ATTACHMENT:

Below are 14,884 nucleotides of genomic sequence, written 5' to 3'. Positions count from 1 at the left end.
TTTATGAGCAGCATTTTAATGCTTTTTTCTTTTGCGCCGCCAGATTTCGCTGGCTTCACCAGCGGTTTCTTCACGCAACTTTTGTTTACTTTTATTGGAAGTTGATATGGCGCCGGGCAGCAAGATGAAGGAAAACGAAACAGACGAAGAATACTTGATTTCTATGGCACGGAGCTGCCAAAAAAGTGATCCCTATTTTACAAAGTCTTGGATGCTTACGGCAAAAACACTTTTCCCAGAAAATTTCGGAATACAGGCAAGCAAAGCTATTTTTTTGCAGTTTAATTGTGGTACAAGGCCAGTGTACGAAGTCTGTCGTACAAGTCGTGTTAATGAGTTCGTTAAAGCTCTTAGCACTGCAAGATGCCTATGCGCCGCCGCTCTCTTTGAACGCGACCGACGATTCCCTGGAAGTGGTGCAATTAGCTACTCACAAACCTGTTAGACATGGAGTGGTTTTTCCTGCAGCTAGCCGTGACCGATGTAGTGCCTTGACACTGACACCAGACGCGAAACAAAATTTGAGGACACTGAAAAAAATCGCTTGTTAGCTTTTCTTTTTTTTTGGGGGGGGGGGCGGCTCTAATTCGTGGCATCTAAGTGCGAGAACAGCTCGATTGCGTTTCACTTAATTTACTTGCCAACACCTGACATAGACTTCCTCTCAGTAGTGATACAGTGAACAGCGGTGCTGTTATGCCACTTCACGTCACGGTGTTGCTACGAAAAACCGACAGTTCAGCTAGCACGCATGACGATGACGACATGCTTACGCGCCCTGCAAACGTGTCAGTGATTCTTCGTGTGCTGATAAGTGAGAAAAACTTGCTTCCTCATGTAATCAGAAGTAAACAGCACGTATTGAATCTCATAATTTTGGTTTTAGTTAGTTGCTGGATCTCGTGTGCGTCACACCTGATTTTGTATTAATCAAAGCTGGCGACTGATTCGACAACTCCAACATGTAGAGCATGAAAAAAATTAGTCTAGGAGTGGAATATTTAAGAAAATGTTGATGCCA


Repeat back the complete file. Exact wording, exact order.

Below are 14,884 nucleotides of genomic sequence, written 5' to 3'. Positions count from 1 at the left end.
TTTATGAGCAGCATTTTAATGCTTTTTTCTTTTGCGCCGCCAGATTTCGCTGGCTTCACCAGCGGTTTCTTCACGCAACTTTTGTTTACTTTTATTGGAAGTTGATATGGCGCCGGGCAGCAAGATGAAGGAAAACGAAACAGACGAAGAATACTTGATTTCTATGGCACGGAGCTGCCAAAAAAGTGATCCCTATTTTACAAAGTCTTGGATGCTTACGGCAAAAACACTTTTCCCAGAAAATTTCGGAATACAGGCAAGCAAAGCTATTTTTTTGCAGTTTAATTGTGGTACAAGGCCAGTGTACGAAGTCTGTCGTACAAGTCGTGTTAATGAGTTCGTTAAAGCTCTTAGCACTGCAAGATGCCTATGCGCCGCCGCTCTCTTTGAACGCGACCGACGATTCCCTGGAAGTGGTGCAATTAGCTACTCACAAACCTGTTAGACATGGAGTGGTTTTTCCTGCAGCTAGCCGTGACCGATGTAGTGCCTTGACACTGACACCAGACGCGAAACAAAATTTGAGGACACTGAAAAAAATCGCTTGTTAGCTTTTCTTTTTTTTTGGGGGGGGGGGCGGCTCTAATTCGTGGCATCTAAGTGCGAGAACAGCTCGATTGCGTTTCACTTAATTTACTTGCCAACACCTGACATAGACTTCCTCTCAGTAGTGATACAGTGAACAGCGGTGCTGTTATGCCACTTCACGTCACGGTGTTGCTACGAAAAACCGACAGTTCAGCTAGCACGCATGACGATGACGACATGCTTACGCGCCCTGCAAACGTGTCAGTGATTCTTCGTGTGCTGATAAGTGAGAAAAACTTGCTTCCTCATGTAATCAGAAGTAAACAGCACGTATTGAATCTCATAATTTTGGTTTTAGTTAGTTGCTGGATCTCGTGTGCGTCACACCTGATTTTGTATTAATCAAAGCTGGCGACTGATTCGACAACTCCAACATGTAGAGCATGAAAAAAATTAGTCTAGGAGTGGAATATTTAAGAAAATGTTGATGCCA